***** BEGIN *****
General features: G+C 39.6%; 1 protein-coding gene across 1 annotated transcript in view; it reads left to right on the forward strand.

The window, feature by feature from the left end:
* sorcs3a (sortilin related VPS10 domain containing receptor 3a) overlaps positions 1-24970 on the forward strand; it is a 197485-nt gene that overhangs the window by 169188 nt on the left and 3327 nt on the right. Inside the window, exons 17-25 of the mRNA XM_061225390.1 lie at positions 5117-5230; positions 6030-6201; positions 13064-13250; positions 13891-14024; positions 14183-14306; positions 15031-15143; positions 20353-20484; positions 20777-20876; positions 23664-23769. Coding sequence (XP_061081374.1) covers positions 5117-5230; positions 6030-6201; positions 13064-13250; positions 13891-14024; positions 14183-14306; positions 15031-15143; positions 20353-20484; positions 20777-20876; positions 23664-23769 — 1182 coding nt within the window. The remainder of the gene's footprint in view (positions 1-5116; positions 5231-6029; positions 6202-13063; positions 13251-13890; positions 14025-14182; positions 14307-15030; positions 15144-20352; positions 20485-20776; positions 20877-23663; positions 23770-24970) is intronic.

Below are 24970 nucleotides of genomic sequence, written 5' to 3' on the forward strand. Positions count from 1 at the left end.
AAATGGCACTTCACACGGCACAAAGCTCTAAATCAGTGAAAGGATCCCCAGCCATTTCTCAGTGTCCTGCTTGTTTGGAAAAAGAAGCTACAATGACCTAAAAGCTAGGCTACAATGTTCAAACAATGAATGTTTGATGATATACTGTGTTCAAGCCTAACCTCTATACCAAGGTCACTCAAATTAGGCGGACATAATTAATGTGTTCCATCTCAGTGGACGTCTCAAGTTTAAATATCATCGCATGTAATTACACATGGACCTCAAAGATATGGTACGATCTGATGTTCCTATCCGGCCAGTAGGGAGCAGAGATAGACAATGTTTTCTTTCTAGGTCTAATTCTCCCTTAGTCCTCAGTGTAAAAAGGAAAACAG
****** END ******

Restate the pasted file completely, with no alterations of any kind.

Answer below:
General features: G+C 39.6%; 1 protein-coding gene across 1 annotated transcript in view; it reads left to right on the forward strand.

The window, feature by feature from the left end:
* sorcs3a (sortilin related VPS10 domain containing receptor 3a) overlaps positions 1-24970 on the forward strand; it is a 197485-nt gene that overhangs the window by 169188 nt on the left and 3327 nt on the right. Inside the window, exons 17-25 of the mRNA XM_061225390.1 lie at positions 5117-5230; positions 6030-6201; positions 13064-13250; positions 13891-14024; positions 14183-14306; positions 15031-15143; positions 20353-20484; positions 20777-20876; positions 23664-23769. Coding sequence (XP_061081374.1) covers positions 5117-5230; positions 6030-6201; positions 13064-13250; positions 13891-14024; positions 14183-14306; positions 15031-15143; positions 20353-20484; positions 20777-20876; positions 23664-23769 — 1182 coding nt within the window. The remainder of the gene's footprint in view (positions 1-5116; positions 5231-6029; positions 6202-13063; positions 13251-13890; positions 14025-14182; positions 14307-15030; positions 15144-20352; positions 20485-20776; positions 20877-23663; positions 23770-24970) is intronic.

Below are 24970 nucleotides of genomic sequence, written 5' to 3' on the forward strand. Positions count from 1 at the left end.
AAATGGCACTTCACACGGCACAAAGCTCTAAATCAGTGAAAGGATCCCCAGCCATTTCTCAGTGTCCTGCTTGTTTGGAAAAAGAAGCTACAATGACCTAAAAGCTAGGCTACAATGTTCAAACAATGAATGTTTGATGATATACTGTGTTCAAGCCTAACCTCTATACCAAGGTCACTCAAATTAGGCGGACATAATTAATGTGTTCCATCTCAGTGGACGTCTCAAGTTTAAATATCATCGCATGTAATTACACATGGACCTCAAAGATATGGTACGATCTGATGTTCCTATCCGGCCAGTAGGGAGCAGAGATAGACAATGTTTTCTTTCTAGGTCTAATTCTCCCTTAGTCCTCAGTGTAAAAAGGAAAACAG